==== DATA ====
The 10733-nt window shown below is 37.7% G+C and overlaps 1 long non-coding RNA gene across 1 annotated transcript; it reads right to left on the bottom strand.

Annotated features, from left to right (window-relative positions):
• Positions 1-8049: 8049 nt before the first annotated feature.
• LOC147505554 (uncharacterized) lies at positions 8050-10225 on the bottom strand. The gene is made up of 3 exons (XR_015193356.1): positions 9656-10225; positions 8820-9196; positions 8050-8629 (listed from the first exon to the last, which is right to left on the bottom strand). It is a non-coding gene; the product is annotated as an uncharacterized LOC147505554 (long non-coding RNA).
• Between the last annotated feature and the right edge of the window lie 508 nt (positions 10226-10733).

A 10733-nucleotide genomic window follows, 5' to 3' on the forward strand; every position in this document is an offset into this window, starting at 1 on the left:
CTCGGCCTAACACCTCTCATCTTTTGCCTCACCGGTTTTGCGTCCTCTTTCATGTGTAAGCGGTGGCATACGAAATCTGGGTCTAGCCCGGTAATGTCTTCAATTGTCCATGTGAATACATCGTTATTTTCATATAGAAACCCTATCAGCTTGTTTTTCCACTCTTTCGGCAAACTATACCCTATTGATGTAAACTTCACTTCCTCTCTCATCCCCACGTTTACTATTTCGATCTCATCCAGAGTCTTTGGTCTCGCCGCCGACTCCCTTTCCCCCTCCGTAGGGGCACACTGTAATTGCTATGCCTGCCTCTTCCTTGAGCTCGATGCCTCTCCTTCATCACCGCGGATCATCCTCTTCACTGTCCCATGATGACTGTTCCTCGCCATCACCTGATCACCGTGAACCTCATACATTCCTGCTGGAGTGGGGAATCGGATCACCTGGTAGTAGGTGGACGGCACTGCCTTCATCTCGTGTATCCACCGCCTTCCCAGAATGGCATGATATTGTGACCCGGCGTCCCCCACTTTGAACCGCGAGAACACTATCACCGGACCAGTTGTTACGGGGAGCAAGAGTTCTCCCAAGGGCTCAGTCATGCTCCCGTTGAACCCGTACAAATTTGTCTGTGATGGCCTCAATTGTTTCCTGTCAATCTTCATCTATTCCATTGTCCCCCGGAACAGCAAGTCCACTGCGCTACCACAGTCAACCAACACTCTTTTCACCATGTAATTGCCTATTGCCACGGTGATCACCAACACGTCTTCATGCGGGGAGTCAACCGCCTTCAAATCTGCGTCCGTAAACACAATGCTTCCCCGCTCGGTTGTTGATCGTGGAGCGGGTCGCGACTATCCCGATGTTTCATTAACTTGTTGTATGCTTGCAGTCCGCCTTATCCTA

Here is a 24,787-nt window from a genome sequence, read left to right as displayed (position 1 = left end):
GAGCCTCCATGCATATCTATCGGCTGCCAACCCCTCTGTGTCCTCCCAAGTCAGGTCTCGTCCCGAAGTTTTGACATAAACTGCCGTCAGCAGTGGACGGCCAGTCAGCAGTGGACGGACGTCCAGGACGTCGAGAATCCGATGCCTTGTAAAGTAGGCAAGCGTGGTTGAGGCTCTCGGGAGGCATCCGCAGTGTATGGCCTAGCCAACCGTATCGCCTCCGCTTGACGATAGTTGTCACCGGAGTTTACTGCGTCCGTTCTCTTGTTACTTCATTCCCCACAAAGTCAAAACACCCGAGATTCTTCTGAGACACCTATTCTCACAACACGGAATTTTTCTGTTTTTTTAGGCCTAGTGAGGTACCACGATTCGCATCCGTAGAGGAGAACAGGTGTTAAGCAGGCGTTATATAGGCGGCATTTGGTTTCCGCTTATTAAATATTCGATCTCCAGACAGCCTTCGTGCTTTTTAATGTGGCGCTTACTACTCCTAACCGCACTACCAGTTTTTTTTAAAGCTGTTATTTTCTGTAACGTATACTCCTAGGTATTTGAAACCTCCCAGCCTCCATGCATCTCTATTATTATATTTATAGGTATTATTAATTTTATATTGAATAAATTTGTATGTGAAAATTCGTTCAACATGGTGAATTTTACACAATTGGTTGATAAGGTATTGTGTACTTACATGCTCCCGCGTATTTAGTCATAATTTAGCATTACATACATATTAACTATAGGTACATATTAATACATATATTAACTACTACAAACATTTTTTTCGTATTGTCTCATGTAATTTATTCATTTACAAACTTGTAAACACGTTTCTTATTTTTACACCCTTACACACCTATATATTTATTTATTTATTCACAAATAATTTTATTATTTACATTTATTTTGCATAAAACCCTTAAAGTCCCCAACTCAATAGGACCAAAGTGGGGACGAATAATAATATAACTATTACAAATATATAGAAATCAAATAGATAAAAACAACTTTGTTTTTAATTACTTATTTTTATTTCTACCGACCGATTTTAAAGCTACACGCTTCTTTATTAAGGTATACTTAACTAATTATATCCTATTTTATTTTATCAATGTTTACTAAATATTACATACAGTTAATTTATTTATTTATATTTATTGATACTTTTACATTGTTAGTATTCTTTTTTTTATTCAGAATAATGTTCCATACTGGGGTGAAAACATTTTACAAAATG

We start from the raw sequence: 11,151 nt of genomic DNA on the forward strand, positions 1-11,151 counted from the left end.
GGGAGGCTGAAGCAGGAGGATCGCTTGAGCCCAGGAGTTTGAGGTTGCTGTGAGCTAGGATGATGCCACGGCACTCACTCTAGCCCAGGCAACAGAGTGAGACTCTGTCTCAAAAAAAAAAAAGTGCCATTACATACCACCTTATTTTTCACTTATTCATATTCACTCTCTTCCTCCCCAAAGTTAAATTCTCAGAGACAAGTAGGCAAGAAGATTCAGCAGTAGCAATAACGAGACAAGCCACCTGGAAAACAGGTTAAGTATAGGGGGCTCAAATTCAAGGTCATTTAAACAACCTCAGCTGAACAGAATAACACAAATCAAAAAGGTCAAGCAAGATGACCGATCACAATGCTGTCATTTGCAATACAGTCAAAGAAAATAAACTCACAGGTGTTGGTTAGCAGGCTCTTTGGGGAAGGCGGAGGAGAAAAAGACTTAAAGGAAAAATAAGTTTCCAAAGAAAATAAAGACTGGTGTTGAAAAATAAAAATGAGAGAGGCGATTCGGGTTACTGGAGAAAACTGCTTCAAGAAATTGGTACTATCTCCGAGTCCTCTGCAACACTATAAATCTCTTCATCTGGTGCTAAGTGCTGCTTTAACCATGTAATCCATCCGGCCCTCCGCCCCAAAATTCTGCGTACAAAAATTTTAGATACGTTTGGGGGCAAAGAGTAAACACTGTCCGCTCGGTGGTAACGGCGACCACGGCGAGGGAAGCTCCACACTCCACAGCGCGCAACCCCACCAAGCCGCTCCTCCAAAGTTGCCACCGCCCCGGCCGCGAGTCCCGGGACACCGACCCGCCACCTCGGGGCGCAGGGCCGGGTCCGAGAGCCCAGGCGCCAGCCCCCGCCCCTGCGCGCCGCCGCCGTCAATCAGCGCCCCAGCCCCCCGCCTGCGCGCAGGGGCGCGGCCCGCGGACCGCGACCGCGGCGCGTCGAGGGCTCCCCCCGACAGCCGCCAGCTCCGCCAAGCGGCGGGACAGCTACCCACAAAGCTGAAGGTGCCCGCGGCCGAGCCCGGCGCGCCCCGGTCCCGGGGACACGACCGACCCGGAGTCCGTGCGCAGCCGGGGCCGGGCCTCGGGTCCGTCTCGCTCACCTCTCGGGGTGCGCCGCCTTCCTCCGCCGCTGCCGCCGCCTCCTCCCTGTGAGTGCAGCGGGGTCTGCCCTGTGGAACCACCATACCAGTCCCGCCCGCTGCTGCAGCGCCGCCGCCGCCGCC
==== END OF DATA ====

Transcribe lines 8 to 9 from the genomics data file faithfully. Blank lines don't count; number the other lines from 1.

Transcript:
Here is a 24,787-nt window from a genome sequence, read left to right as displayed (position 1 = left end):
GAGCCTCCATGCATATCTATCGGCTGCCAACCCCTCTGTGTCCTCCCAAGTCAGGTCTCGTCCCGAAGTTTTGACATAAACTGCCGTCAGCAGTGGACGGCCAGTCAGCAGTGGACGGACGTCCAGGACGTCGAGAATCCGATGCCTTGTAAAGTAGGCAAGCGTGGTTGAGGCTCTCGGGAGGCATCCGCAGTGTATGGCCTAGCCAACCGTATCGCCTCCGCTTGACGATAGTTGTCACCGGAGTTTACTGCGTCCGTTCTCTTGTTACTTCATTCCCCACAAAGTCAAAACACCCGAGATTCTTCTGAGACACCTATTCTCACAACACGGAATTTTTCTGTTTTTTTAGGCCTAGTGAGGTACCACGATTCGCATCCGTAGAGGAGAACAGGTGTTAAGCAGGCGTTATATAGGCGGCATTTGGTTTCCGCTTATTAAATATTCGATCTCCAGACAGCCTTCGTGCTTTTTAATGTGGCGCTTACTACTCCTAACCGCACTACCAGTTTTTTTTAAAGCTGTTATTTTCTGTAACGTATACTCCTAGGTATTTGAAACCTCCCAGCCTCCATGCATCTCTATTATTATATTTATAGGTATTATTAATTTTATATTGAATAAATTTGTATGTGAAAATTCGTTCAACATGGTGAATTTTACACAATTGGTTGATAAGGTATTGTGTACTTACATGCTCCCGCGTATTTAGTCATAATTTAGCATTACATACATATTAACTATAGGTACATATTAATACATATATTAACTACTACAAACATTTTTTTCGTATTGTCTCATGTAATTTATTCATTTACAAACTTGTAAACACGTTTCTTATTTTTACACCCTTACACACCTATATATTTATTTATTTATTCACAAATAATTTTATTATTTACATTTATTTTGCATAAAACCCTTAAAGTCCCCAACTCAATAGGACCAAAGTGGGGACGAATAATAATATAACTATTACAAATATATAGAAATCAAATAGATAAAAACAACTTTGTTTTTAATTACTTATTTTTATTTCTACCGACCGATTTTAAAGCTACACGCTTCTTTATTAAGGTATACTTAACTAATTATATCCTATTTTATTTTATCAATGTTTACTAAATATTACATACAGTTAATTTATTTATTTATATTTATTGATACTTTTACATTGTTAGTATTCTTTTTTTTATTCAGAATAATGTTCCATACTGGGGTGAAAACATTTTACAAAATG